by Ryan Schreiber

s

Di ly ootball Writer
Hyland Hickson finally stepped
out of the Michigan State doghouse
and into the limelight.
And it took the senior tailback a
year to equalize the most devastating
moment of his career.
On Oct. 21, 1989, the Spartans
had a victory over Illinois in hand,
leading, 10-7, with just over two
minutes to play. Then, disaster
struck.
Hickson fumbled away the ball
on the Spartan 35, setting up an
Illini scoring strike from Jeff George
to Mike Bellamy, and snatching de-
feat from the jaws of victory.
"Last year, once that fumble was
there, it's over with," Hickson said.
"It's behind me. (Michigan State)
Coach (George) Perles and everybody
are behind me 100 percent now. I
don't look back at the past, but to-
ward the present and the future."
But Hickson's most recent past
includes two touchdowns in MSU's
28-27 victory over Michigan, with
90 yards rushing and 36 more
receiving.
His first touchdown - a four-
yard, broken-play screen pass from
Dan Enos - tied the game,14-14, at

the close of the third quarter. Hick-
son then gave the Spartans a 21-14
lead on a 26-yard burst up the mid-
die, breaking a few tackles before
storming over the goal line.
"Hyland gave us two touchdowns
by breaking tackles," Perles said.
"This is by far his best game and
I'm very, very happy for him and
proud of him. He's been playing
second fiddle to some backs that
we've had in previous years. He
played second fiddle to a degree with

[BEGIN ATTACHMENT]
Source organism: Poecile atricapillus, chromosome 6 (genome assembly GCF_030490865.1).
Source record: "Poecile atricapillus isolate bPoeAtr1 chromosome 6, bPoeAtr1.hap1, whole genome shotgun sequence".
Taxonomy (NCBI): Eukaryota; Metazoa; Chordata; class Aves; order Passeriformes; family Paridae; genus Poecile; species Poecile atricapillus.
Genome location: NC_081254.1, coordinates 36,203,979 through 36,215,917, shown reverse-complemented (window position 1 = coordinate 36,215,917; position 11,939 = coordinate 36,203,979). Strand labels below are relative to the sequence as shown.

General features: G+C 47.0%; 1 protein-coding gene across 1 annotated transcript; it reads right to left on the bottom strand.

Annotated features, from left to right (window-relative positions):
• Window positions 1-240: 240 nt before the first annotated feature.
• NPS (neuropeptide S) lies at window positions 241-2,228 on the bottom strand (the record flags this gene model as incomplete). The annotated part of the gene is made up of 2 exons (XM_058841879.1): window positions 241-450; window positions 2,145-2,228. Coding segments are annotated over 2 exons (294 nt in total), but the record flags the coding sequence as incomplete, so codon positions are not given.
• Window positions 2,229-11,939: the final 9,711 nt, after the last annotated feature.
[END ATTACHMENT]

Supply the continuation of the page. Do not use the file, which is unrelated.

Tico (Duckett) and then he came into
his own.
"My hat's off to Hyland. He
played a very inspirational game."
Hickson's inspiration, though,
came from ESPN's pre-game analy-
sis that riled him and the team.
"I felt from the start that we
could win the game and I was fired
up from the start because, before we
left the hotel, (ESPN analyst) Beano
Cook told us that we never made a
big play in a big game," Hickson
explained. "So, I'm out to prove to
Beano that we can do everything in
our will to break a run and get in the
endzone.

"Since I've been here, he's been
putting Michigan State down to the
lowest degree, and I had to show
him."
Hickson also felt that Michigan's
running defense, ranked 14th in the
nation, had been overrated.
"From the start, we knew we
could run the ball on them, because
their linebackers float real hard, and
if you float too much, you've got a
lot of open holes in the back," he
said.
"(Michigan made) too many arm
tackles. They tried to tackle with
just their hands, and on that long run
that I had that I scored on, they tried
to reach out and trip me up, but I
wouldn't go down. I'm the type of
runner that if you put your hand out
there, I'm going to step on it."